IT goes without saying that the most important thing a writer needs is readers. However before your work gets exposed to the great reading public, you need someone closer to home to look at it and decide whether it succeeds as a story.
The professional writer probably has an agent or a publisher who will look at their draft and tell them what they need to do to polish it. For the rest of us we need a critical friend to tell us whether we’ve done what we set out to do.
This is not a comfortable process if (a) they are honest and (b) you aren’t already the greatest writer the world has ever seen. Every story can be improved, and you aren’t the best person to see where those improvements should come. As I said before, the story in your head complete with pictures and character backstories, is not necessarily what you have managed to convey on the page. Even if it is wonderful there will be typos that your word processor has either missed, or more likely “autocorrected” to be a different one from one you meant. Unless you are a very good proof reader you will see what you expect to see and not what is there.
Starting my career as a print journalist means I’m used to my work being chopped about – often for no reason other than the hole in the paper it has to fill. It still is uncomfortable, however, to hear that I haven’t described the setting or characters enough, parts of the dialogue are not true to those characters, or my ending is too rushed. (my ending is always too rushed – I want to know what happens as well).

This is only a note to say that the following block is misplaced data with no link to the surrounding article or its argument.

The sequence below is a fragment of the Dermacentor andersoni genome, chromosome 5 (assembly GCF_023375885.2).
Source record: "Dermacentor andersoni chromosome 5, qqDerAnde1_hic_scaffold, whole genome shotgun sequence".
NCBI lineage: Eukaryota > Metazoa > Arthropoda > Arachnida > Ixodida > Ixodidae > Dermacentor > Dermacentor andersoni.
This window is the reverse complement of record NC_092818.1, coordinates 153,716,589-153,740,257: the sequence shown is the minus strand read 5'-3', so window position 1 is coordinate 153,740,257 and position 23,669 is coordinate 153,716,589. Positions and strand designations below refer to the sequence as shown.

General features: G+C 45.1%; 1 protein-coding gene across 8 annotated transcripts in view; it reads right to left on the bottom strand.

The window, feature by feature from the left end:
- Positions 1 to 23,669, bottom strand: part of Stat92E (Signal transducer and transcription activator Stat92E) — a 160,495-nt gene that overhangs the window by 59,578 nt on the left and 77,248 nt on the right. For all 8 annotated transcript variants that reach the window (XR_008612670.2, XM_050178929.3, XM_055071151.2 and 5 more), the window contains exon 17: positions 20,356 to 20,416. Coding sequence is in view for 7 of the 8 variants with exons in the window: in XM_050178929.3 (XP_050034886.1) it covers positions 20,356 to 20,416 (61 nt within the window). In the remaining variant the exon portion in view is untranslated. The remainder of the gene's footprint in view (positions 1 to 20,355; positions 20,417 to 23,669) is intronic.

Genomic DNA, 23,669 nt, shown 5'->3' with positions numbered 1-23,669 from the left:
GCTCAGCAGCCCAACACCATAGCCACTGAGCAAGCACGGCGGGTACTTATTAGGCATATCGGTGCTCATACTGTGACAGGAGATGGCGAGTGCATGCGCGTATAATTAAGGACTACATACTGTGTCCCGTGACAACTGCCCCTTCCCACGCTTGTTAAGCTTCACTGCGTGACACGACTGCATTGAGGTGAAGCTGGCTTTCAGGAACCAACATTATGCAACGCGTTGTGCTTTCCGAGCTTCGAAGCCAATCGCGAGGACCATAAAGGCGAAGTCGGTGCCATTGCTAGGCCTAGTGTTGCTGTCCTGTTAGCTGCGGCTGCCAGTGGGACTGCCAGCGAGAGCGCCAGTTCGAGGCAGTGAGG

I am lucky to have two good readers. The first is my wife Jules. Despite not really being a reader, or perhaps because of that, she is always spot on in identifying where I have not been clear in what I write. She is also very good at making sure what I write is really me. One story I drafted was rejected because the core characters – a trio of disabled young people nicknamed The Three Wise Monkeys – were good, but the story was too dark for them to be in. I’ll keep them for something else, along with the Detective Inspector who narrates the story – and ditch that plot.
In another story she identified that the core issue was whether the lead character was a compulsive liar or a sociopath. Depending on which it is he has either been cleverly stitched up or killed three people. We then researched the behaviours of both types so that (a) his dialogue (and the story is told entirely in the transcribed dialogue of a police interview) was consistent with either type of mental condition and (b) the questioning by the DI was designed to identify which of the two was true as well as moving the story forward.
The fact Jules is developing a career as a stand up comedian (julesmaxine@iamjulesmaxine on twitter or Jules Maxine on facebook) helps as she is used to editing words down to have enough meat to ensure the audience gets the jokes, but not enough to allow them to lose interest between one joke and the next laugh line.
My second reader is a writer called Laurence Ramsey – you can find his stuff as Kindle ebooks on Amazon. I knew Laurence when we both worked in the e-Government field four or five years ago. He is not as good at identifying if a story is “me” but great at identifying if the mood is right for the type of story, maintained properly, and whether I describe settings and actions enough. I have tendency to use dialogue too much to drive the story forward without saying what is happening in physical terms – a bit like reading a film script without seeing what the actors do. I know William Gaddis can get away with writing a classic book with nothing but unattributed dialogue, but I’m a long way from that stage.
The other useful technique I am developing is to put story aside after first draft – which I am good at rattling off pretty quickly – and not looking at it again to edit it for at least several days. That means I’ve forgotten the detail of what I wrote and look at it as a reader. IT’s not a substitute for having someone else read it, but it is a good additional tool to improve the story on second draft.